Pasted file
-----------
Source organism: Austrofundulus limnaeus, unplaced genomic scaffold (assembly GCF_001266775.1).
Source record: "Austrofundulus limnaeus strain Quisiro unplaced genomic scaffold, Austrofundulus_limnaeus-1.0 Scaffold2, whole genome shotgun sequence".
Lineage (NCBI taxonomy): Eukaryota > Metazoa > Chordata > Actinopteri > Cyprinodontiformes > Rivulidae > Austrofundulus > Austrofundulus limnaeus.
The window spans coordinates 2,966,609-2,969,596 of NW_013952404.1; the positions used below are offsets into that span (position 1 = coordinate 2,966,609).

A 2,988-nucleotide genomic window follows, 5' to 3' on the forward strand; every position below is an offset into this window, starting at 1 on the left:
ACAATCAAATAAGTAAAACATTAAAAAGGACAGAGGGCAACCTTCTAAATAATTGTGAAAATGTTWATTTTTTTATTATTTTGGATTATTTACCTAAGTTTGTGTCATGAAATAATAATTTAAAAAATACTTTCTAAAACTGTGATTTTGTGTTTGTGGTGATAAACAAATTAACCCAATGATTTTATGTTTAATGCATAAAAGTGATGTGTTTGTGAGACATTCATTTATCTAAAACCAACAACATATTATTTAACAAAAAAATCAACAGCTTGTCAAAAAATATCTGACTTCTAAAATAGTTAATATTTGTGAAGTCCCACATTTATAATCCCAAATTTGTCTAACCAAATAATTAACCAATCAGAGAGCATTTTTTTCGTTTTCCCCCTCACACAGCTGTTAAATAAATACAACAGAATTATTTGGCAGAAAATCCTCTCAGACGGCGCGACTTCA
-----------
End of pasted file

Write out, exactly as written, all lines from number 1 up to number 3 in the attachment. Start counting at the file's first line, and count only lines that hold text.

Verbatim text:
Source organism: Austrofundulus limnaeus, unplaced genomic scaffold (assembly GCF_001266775.1).
Source record: "Austrofundulus limnaeus strain Quisiro unplaced genomic scaffold, Austrofundulus_limnaeus-1.0 Scaffold2, whole genome shotgun sequence".
Lineage (NCBI taxonomy): Eukaryota > Metazoa > Chordata > Actinopteri > Cyprinodontiformes > Rivulidae > Austrofundulus > Austrofundulus limnaeus.